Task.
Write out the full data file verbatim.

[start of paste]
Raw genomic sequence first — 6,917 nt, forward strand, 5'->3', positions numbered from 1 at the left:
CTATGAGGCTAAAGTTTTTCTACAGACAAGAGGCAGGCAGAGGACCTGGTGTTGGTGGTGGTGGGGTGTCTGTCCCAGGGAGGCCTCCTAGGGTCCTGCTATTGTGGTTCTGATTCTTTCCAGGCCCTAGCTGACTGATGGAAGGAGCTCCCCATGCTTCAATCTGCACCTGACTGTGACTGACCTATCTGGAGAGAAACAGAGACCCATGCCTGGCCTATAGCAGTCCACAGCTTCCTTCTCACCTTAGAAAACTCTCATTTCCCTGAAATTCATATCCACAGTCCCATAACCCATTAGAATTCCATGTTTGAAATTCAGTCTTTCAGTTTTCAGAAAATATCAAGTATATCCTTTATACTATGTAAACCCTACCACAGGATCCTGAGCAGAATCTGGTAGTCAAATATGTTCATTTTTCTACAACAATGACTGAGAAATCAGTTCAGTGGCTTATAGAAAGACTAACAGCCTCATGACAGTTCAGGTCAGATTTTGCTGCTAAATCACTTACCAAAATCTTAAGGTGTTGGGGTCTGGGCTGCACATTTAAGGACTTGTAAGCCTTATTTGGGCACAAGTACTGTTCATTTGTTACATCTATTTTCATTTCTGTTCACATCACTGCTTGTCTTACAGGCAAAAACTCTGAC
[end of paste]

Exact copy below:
Raw genomic sequence first — 6,917 nt, forward strand, 5'->3', positions numbered from 1 at the left:
CTATGAGGCTAAAGTTTTTCTACAGACAAGAGGCAGGCAGAGGACCTGGTGTTGGTGGTGGTGGGGTGTCTGTCCCAGGGAGGCCTCCTAGGGTCCTGCTATTGTGGTTCTGATTCTTTCCAGGCCCTAGCTGACTGATGGAAGGAGCTCCCCATGCTTCAATCTGCACCTGACTGTGACTGACCTATCTGGAGAGAAACAGAGACCCATGCCTGGCCTATAGCAGTCCACAGCTTCCTTCTCACCTTAGAAAACTCTCATTTCCCTGAAATTCATATCCACAGTCCCATAACCCATTAGAATTCCATGTTTGAAATTCAGTCTTTCAGTTTTCAGAAAATATCAAGTATATCCTTTATACTATGTAAACCCTACCACAGGATCCTGAGCAGAATCTGGTAGTCAAATATGTTCATTTTTCTACAACAATGACTGAGAAATCAGTTCAGTGGCTTATAGAAAGACTAACAGCCTCATGACAGTTCAGGTCAGATTTTGCTGCTAAATCACTTACCAAAATCTTAAGGTGTTGGGGTCTGGGCTGCACATTTAAGGACTTGTAAGCCTTATTTGGGCACAAGTACTGTTCATTTGTTACATCTATTTTCATTTCTGTTCACATCACTGCTTGTCTTACAGGCAAAAACTCTGAC